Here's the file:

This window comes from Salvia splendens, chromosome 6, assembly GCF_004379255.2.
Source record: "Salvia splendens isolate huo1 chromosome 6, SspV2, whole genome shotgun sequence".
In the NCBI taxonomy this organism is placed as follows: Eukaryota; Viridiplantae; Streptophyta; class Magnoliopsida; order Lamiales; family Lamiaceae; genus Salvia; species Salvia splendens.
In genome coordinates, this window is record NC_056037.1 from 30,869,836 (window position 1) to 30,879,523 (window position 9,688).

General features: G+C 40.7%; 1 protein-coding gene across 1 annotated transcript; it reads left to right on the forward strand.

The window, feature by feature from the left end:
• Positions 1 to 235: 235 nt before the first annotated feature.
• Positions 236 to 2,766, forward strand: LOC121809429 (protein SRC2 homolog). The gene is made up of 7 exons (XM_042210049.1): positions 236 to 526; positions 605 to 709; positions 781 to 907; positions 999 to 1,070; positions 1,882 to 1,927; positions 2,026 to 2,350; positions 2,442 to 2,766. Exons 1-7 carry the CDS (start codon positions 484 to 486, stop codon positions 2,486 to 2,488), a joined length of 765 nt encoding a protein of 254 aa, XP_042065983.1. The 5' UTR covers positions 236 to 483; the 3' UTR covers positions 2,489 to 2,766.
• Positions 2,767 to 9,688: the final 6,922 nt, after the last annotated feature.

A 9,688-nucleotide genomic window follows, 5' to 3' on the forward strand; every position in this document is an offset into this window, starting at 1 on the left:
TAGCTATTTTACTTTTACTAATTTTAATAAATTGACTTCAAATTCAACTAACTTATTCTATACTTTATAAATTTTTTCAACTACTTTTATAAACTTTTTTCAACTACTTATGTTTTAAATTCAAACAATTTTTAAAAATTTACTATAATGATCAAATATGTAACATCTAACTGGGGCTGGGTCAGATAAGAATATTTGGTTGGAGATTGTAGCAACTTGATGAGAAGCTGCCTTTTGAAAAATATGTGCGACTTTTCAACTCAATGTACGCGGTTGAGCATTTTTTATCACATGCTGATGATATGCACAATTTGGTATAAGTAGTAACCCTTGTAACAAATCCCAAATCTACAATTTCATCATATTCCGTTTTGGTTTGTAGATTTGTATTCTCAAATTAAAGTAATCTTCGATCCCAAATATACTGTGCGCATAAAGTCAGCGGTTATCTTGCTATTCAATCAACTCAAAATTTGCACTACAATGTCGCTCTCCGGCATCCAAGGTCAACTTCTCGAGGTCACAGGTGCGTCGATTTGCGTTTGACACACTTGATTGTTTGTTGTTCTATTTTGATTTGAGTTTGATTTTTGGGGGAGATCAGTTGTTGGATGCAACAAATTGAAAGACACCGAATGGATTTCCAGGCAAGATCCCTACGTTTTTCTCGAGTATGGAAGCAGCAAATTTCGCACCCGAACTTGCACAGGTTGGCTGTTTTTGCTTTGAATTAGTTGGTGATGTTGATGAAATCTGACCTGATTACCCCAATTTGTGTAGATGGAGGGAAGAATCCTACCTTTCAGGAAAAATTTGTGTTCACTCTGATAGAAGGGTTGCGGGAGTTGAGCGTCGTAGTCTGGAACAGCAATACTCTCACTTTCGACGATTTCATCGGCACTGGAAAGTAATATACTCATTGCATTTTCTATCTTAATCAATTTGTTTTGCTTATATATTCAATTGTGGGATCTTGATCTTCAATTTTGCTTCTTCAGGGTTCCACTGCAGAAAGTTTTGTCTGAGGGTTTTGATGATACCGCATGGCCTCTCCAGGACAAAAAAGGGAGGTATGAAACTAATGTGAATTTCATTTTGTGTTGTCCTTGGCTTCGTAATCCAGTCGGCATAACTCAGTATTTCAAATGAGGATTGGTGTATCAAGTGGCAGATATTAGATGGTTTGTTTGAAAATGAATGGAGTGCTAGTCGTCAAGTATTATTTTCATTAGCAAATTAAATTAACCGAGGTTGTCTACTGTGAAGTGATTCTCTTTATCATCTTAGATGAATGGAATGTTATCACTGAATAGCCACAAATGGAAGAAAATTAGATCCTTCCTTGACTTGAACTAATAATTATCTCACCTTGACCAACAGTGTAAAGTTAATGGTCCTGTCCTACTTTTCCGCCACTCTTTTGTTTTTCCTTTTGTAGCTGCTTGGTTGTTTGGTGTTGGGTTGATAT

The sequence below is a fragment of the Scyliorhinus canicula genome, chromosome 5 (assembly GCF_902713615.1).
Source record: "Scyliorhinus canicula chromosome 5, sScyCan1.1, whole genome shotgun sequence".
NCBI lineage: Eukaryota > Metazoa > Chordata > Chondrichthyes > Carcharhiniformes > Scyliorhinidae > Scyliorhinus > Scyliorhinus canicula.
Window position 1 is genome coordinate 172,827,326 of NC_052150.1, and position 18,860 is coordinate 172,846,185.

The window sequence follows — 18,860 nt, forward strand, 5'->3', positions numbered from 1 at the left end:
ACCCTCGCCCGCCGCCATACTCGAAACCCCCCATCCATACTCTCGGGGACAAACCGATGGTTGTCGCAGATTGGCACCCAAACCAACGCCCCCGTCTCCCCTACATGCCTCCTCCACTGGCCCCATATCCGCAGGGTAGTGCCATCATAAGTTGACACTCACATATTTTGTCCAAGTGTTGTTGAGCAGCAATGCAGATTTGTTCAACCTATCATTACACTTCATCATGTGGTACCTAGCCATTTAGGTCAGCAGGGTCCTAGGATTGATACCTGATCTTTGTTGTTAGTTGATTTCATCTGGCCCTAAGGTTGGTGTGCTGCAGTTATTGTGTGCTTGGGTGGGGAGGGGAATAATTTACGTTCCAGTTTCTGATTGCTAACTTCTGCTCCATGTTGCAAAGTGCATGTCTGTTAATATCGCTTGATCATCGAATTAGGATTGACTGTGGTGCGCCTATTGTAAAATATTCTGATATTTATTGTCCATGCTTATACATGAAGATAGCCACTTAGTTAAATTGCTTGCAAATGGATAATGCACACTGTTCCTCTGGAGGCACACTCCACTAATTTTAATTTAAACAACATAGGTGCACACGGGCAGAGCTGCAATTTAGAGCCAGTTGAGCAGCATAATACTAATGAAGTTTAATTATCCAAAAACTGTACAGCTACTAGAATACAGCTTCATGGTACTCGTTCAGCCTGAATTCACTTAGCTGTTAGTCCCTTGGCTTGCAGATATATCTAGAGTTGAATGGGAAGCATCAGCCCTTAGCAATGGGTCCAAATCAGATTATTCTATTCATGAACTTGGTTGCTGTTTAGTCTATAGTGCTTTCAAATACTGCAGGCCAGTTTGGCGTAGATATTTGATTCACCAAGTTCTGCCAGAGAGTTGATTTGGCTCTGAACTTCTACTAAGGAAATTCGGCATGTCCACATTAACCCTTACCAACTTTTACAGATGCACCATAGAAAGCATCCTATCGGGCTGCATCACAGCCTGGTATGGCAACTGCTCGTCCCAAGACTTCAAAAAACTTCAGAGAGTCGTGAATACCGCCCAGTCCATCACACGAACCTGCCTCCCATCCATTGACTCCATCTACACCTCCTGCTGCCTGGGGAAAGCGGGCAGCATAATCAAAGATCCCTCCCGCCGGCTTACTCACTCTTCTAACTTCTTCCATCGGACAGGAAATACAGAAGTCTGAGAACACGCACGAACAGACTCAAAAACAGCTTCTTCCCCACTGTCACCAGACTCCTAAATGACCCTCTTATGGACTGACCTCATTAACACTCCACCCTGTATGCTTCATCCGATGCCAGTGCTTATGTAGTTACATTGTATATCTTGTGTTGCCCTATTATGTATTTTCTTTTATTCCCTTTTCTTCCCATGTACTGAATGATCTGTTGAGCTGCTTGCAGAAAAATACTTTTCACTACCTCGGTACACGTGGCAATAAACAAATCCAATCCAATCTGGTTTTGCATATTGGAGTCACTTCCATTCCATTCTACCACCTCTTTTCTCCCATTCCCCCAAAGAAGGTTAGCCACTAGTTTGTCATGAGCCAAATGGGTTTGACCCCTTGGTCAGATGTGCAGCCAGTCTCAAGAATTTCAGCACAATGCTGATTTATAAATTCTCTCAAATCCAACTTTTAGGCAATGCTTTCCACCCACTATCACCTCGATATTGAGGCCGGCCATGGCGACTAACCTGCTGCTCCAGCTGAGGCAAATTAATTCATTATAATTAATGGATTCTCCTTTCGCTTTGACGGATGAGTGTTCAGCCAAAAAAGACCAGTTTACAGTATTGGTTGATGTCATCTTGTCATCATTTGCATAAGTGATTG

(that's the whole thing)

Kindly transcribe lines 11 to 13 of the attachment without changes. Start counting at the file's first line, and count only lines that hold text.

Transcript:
TAGCTATTTTACTTTTACTAATTTTAATAAATTGACTTCAAATTCAACTAACTTATTCTATACTTTATAAATTTTTTCAACTACTTTTATAAACTTTTTTCAACTACTTATGTTTTAAATTCAAACAATTTTTAAAAATTTACTATAATGATCAAATATGTAACATCTAACTGGGGCTGGGTCAGATAAGAATATTTGGTTGGAGATTGTAGCAACTTGATGAGAAGCTGCCTTTTGAAAAATATGTGCGACTTTTCAACTCAATGTACGCGGTTGAGCATTTTTTATCACATGCTGATGATATGCACAATTTGGTATAAGTAGTAACCCTTGTAACAAATCCCAAATCTACAATTTCATCATATTCCGTTTTGGTTTGTAGATTTGTATTCTCAAATTAAAGTAATCTTCGATCCCAAATATACTGTGCGCATAAAGTCAGCGGTTATCTTGCTATTCAATCAACTCAAAATTTGCACTACAATGTCGCTCTCCGGCATCCAAGGTCAACTTCTCGAGGTCACAGGTGCGTCGATTTGCGTTTGACACACTTGATTGTTTGTTGTTCTATTTTGATTTGAGTTTGATTTTTGGGGGAGATCAGTTGTTGGATGCAACAAATTGAAAGACACCGAATGGATTTCCAGGCAAGATCCCTACGTTTTTCTCGAGTATGGAAGCAGCAAATTTCGCACCCGAACTTGCACAGGTTGGCTGTTTTTGCTTTGAATTAGTTGGTGATGTTGATGAAATCTGACCTGATTACCCCAATTTGTGTAGATGGAGGGAAGAATCCTACCTTTCAGGAAAAATTTGTGTTCACTCTGATAGAAGGGTTGCGGGAGTTGAGCGTCGTAGTCTGGAACAGCAATACTCTCACTTTCGACGATTTCATCGGCACTGGAAAGTAATATACTCATTGCATTTTCTATCTTAATCAATTTGTTTTGCTTATATATTCAATTGTGGGATCTTGATCTTCAATTTTGCTTCTTCAGGGTTCCACTGCAGAAAGTTTTGTCTGAGGGTTTTGATGATACCGCATGGCCTCTCCAGGACAAAAAAGGGAGGTATGAAACTAATGTGAATTTCATTTTGTGTTGTCCTTGGCTTCGTAATCCAGTCGGCATAACTCAGTATTTCAAATGAGGATTGGTGTATCAAGTGGCAGATATTAGATGGTTTGTTTGAAAATGAATGGAGTGCTAGTCGTCAAGTATTATTTTCATTAGCAAATTAAATTAACCGAGGTTGTCTACTGTGAAGTGATTCTCTTTATCATCTTAGATGAATGGAATGTTATCACTGAATAGCCACAAATGGAAGAAAATTAGATCCTTCCTTGACTTGAACTAATAATTATCTCACCTTGACCAACAGTGTAAAGTTAATGGTCCTGTCCTACTTTTCCGCCACTCTTTTGTTTTTCCTTTTGTAGCTGCTTGGTTGTTTGGTGTTGGGTTGATAT

The sequence below is a fragment of the Scyliorhinus canicula genome, chromosome 5 (assembly GCF_902713615.1).
Source record: "Scyliorhinus canicula chromosome 5, sScyCan1.1, whole genome shotgun sequence".